One place where I sometimes attend daily mass, the mass is said in a chapel which is a room without pews; there are folding chairs around the outside of the room. The altar is not on a dais or in any way separated from the rest of the room. At the sign of peace, everyone there hugs everyone else. There is a general milling about, and it doesn’t stop until each one of the 20 or so people hugs each of the others. The priest participates in this the same as all the people do. Meanwhile, the Blessed Sacrament sits on the altar unacknowledged. People pass by on both sides of the altar with never a nod. I find this distressing I stopped going behind the altar as I felt that there should be some sense of a sacred space. But there wasn’t really anything else I felt I could do. I wanted to get down on the rug and kneel before Our Lord and ignore the melee, but that would be taken as the behavior of one who falsely chooses a ritual formality over expressions of love, and probably also of one who was not quite sane. Is there any possible way to behave in this situation? I have to say that this group of people are indeed very loving to each other and engage in many works of mercy to others in the parish and the community. They have come to daily mass early in the morning for years and years, and they stay afterwards one day a week to study the readings for the following Sunday. One cannot say that they are bad people or even that they do not love our Lord. That only makes it harder to behave in any way which would seem to reproach how they behave. I imagine they would say that Our Lord would only approve of their showing love for each other and would not be demanding attention for Himself instead. I think we need to show Him worship because of who we are and Who He is, for our sake more than for His, but it is not easy to say this to them.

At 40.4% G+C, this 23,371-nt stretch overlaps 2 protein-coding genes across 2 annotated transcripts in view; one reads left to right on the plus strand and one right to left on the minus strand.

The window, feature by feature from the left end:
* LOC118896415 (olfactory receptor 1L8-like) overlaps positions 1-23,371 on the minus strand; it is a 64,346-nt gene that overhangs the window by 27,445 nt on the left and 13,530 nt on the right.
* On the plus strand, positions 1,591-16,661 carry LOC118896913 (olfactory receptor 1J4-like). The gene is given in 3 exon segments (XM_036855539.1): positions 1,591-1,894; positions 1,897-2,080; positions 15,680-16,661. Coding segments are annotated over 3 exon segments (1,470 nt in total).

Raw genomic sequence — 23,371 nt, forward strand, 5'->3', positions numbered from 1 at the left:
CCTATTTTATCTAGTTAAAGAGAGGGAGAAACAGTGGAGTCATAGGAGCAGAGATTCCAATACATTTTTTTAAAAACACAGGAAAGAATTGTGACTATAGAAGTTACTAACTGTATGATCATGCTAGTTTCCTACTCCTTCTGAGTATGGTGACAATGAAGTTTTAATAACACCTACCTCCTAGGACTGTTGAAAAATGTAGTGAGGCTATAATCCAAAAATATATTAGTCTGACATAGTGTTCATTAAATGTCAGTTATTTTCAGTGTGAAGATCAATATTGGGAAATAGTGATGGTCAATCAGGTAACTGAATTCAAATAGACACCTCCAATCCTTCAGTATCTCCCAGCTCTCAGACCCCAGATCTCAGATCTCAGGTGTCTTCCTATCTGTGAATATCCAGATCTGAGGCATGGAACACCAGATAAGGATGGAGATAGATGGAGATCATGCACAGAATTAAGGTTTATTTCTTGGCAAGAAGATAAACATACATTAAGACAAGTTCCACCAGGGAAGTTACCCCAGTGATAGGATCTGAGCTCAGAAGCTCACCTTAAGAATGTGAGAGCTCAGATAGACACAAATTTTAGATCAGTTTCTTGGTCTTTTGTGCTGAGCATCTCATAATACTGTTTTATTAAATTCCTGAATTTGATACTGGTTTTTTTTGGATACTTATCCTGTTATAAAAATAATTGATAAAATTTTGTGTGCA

Any words of advice?

  19. Many years ago, when Our Lady of Walsingham was using a fairly traditional chapel in Houston, a former seminarian came to a Sunday Mass, and commented on the Blessed Sacrament being reserved centrally in the Sanctuary. Not that he was in any way against it – but he complained about regular Catholics genuflecting in and out of their pews in parishes where our Lord wasn’t in the room – that they were doing things without knowing why they were doing them, and that was a bad sign. My response was that Christ being housed down the hallway was a temporary architectural abaration, and would some day be reversed. Would he rather need to reteach all Catholics, thus further confusing them, having already once telling them NOT to genuflect in and out of the pews? He did not have a further response.